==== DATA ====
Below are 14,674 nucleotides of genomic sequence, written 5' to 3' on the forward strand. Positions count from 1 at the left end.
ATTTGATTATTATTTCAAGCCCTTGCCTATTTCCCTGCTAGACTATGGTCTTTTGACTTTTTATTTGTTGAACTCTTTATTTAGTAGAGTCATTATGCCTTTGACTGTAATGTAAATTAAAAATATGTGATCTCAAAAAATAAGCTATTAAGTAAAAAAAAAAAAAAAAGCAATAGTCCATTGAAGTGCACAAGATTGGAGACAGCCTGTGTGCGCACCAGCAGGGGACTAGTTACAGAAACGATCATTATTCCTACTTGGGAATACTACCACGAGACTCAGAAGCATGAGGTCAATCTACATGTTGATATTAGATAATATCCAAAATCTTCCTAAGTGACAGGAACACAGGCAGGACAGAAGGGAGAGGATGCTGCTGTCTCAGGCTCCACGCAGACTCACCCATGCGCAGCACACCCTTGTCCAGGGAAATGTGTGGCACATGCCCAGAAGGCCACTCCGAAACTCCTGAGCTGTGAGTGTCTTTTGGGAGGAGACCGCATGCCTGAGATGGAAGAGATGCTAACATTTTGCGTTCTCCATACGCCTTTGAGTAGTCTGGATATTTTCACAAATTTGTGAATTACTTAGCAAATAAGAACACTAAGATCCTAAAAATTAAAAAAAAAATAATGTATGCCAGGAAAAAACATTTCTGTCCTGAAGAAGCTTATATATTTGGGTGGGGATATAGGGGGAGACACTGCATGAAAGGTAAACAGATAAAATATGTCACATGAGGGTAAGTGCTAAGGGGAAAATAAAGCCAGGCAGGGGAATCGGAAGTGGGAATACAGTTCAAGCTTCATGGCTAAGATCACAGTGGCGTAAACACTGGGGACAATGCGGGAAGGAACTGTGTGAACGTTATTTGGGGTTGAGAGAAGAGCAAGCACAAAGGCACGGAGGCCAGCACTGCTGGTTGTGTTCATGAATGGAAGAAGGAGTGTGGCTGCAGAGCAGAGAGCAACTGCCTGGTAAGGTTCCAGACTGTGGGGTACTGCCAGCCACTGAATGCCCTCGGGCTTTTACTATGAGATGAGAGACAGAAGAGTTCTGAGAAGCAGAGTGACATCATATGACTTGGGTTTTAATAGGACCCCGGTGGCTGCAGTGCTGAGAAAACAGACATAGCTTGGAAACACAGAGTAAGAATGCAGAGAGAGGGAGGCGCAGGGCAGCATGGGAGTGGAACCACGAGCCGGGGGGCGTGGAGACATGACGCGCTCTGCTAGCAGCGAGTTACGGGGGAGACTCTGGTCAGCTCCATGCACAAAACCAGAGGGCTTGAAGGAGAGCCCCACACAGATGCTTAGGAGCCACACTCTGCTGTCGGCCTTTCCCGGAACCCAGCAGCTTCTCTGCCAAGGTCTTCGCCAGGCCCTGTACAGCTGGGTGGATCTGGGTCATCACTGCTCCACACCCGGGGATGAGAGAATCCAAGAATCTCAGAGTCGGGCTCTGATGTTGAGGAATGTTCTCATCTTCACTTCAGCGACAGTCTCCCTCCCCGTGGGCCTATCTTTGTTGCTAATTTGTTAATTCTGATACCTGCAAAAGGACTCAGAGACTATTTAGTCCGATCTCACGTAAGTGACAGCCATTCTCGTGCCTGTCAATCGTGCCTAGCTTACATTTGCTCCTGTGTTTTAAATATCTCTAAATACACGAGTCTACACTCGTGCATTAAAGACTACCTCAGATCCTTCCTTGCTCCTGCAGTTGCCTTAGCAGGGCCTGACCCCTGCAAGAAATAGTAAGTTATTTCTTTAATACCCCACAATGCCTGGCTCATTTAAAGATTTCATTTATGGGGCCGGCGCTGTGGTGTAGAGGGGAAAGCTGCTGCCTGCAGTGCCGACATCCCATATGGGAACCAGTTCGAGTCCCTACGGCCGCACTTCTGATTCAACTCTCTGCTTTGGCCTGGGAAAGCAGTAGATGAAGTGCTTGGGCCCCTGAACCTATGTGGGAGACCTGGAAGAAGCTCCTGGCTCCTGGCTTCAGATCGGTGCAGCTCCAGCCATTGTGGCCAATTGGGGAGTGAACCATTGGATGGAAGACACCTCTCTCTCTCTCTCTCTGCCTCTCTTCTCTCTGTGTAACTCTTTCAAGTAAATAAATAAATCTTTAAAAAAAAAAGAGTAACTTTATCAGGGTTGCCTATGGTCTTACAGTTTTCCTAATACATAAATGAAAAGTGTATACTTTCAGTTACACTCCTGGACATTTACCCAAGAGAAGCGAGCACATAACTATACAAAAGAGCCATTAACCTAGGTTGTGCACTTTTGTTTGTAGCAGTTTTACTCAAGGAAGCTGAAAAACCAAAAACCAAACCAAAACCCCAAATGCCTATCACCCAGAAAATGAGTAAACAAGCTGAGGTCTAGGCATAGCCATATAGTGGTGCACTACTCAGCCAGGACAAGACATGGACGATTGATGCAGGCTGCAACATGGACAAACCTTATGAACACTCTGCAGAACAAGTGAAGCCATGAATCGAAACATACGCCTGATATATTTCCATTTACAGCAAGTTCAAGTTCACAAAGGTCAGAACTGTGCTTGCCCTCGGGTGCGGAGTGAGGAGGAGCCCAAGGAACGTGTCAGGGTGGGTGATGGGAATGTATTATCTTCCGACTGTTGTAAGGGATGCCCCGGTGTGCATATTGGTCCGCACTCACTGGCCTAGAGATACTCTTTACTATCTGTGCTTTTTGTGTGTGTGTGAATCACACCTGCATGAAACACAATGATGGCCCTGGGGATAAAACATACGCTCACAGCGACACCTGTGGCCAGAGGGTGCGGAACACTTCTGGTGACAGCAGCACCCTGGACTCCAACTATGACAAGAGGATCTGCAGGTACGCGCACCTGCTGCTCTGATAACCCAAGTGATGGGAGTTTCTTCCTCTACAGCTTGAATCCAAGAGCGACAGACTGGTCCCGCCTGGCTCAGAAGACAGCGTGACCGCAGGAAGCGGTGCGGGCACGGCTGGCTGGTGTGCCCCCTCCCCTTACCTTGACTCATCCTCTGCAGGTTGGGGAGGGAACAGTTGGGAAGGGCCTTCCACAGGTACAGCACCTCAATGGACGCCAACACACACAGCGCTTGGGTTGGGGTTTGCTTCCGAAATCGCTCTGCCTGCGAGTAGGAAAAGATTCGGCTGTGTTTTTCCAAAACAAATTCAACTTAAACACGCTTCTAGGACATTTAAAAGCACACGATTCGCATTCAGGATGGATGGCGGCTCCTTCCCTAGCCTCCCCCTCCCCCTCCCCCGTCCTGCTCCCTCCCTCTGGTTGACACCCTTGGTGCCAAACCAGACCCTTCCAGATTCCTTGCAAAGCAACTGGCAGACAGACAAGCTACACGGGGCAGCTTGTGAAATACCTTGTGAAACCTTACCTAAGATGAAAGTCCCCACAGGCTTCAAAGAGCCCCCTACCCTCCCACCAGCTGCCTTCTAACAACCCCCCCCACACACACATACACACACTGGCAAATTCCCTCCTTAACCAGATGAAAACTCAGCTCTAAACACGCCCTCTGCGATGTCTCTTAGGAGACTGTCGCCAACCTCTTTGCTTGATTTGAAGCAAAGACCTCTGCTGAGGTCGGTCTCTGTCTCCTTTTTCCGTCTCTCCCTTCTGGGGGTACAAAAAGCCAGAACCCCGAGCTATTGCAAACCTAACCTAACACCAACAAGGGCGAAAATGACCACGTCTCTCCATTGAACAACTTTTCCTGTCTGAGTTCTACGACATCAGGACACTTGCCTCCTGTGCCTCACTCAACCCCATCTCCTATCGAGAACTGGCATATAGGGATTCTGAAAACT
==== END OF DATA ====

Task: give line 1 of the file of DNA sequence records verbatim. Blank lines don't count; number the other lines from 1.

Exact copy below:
Below are 14,674 nucleotides of genomic sequence, written 5' to 3' on the forward strand. Positions count from 1 at the left end.